We definitely continue to see growth in the use of commercial-off-the-shelf products in defense applications. Most governments continue to push for lower cost, faster delivery times — proven products — rather than developing specific products for specific applications. Our commercial products, which are so widely used around the world, are an easy fit, so that market continues to grow quite well.


How will reduced U.S. defense spending impact ASC?

The products ASC designs, manufactures and sells are part of a very critical communications infrastructure. In the big scheme of defense spending, these products are not the really big-dollar products. But they are some of the most critical that will be used in theaters of war. So I don’t see us being impacted adversely at all. In fact, this segment of the business continues to grow for us.


What’s the biggest contract currently on your books?

The largest one we are delivering on right now is with L3 Communications’ Narda Microwave division. It’s a contract for our 3.9-meter, very quickly deployed carbon fiber antenna system. We are delivering more than 100 quad-band units before the end of this year to L3 Communications for onward delivery to the Department of Defense. We are also delivering on a number of commercial contracts, but unfortunately I’m not at liberty to give out names on those.


Do you have any direct government contracts?

We do some direct sales to the Army and Navy and other military organizations around the world. But based on the types of systems we design, the vast majority of our defense business goes through prime contractors.


How many Ka- and X-band antennas has the company delivered in the past year?

Currently in manufacture and deployed we are looking at close to 150. A lot of those antennas are dual band capable or greater.


How big is your work force and where is it located?

About 180 people. We’ve grown about 30 percent in the last 12 months in our manufacturing, product development and engineering departments, primarily as a result of a very robust satellite Earth station market.

The majority of our headcount resides at our manufacturing facility near Toronto. Our engineering and product development group, which resides at our Plano headquarters, is the second biggest. We also have 14 sales offices around the world and are looking to add more in Africa, south-central Asia and South America.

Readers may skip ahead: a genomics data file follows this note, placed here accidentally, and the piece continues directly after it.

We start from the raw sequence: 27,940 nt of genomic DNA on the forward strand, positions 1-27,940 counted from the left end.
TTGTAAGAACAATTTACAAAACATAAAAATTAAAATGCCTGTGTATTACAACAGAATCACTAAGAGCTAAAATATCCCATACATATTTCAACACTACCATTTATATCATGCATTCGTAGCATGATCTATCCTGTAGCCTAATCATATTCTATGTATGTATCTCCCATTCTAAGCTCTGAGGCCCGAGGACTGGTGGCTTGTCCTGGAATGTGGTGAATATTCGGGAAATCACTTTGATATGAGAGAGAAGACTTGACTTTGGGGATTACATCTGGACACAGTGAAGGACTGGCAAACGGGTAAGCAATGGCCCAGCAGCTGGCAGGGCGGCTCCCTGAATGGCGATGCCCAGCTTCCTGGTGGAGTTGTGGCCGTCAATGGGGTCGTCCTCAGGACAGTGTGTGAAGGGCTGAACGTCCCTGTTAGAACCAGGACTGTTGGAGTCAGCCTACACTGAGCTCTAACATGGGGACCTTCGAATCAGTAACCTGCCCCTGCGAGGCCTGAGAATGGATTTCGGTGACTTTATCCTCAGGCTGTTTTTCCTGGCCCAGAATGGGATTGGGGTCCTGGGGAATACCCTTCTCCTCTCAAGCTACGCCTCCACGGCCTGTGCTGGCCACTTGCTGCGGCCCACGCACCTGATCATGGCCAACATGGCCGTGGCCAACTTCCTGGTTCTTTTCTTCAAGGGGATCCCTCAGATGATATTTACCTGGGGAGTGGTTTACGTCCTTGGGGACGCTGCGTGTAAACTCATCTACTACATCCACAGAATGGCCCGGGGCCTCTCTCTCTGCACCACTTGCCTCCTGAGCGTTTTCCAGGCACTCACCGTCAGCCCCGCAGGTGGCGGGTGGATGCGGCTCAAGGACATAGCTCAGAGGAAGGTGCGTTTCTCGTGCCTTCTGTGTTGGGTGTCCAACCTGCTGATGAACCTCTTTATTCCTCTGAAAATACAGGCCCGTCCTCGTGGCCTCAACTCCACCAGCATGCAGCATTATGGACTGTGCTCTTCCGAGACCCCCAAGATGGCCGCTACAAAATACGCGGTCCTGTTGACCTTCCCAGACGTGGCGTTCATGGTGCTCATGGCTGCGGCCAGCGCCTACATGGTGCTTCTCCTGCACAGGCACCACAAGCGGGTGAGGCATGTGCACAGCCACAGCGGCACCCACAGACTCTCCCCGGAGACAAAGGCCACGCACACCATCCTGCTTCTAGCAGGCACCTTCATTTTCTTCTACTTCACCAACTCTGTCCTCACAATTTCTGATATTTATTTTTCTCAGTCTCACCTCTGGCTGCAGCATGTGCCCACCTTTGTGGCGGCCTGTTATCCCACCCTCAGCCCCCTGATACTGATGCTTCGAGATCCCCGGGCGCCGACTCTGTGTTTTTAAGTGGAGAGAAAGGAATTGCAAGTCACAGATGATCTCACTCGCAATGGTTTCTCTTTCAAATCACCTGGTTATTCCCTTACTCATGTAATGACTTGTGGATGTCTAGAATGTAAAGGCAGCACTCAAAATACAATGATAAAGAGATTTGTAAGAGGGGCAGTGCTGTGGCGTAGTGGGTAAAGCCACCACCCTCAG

Do you have a role in the U.S. Air Force’s Wideband Global Satcom program?

Through prime contractors, we’re designing and manufacturing X- and Ka-band terminals ranging from 3.5 meters up to 9 meters.


What trends are shaping your business?

The main ones are mobility and Ka-band. Our very mobile, very customizable 2.4-meter antenna is an area where we will see a tremendous amount of growth, both on the government and commercial sides. There are also a tremendous amount of opportunities being created around the world for the expanded use of Ka-band for satellite-delivered broadband. We are participating in the development of quite a few large Ka-band networks for satellite broadband and we see our leadership position continuing to grow.


How long before Ka-band antennas become a commodity and ASC has to look for a new value-added opportunity?

Not in the foreseeable future. The financial benefits of increased throughput that results from better tracking, better antenna technology, better compression techniques, etc., are going to continue to push that value-add further and further because the investment return is so significant.


Who are your competitors?

Our two main competitors are ViaSat, who have a significant portion of their business tied up in their own satellites and distribution of broadband to the consumer, and then General Dynamics, which has a very large portion of its business in defense and weapon systems.


What about Harris Corp.?

We don’t compete with Harris. In fact, we are a very good contractor to them.

Brian Berger is editor in chief of and the SpaceNews magazine. He joined in 1998, spending his first decade with the publication covering NASA. His reporting on the 2003 Space Shuttle Columbia accident was...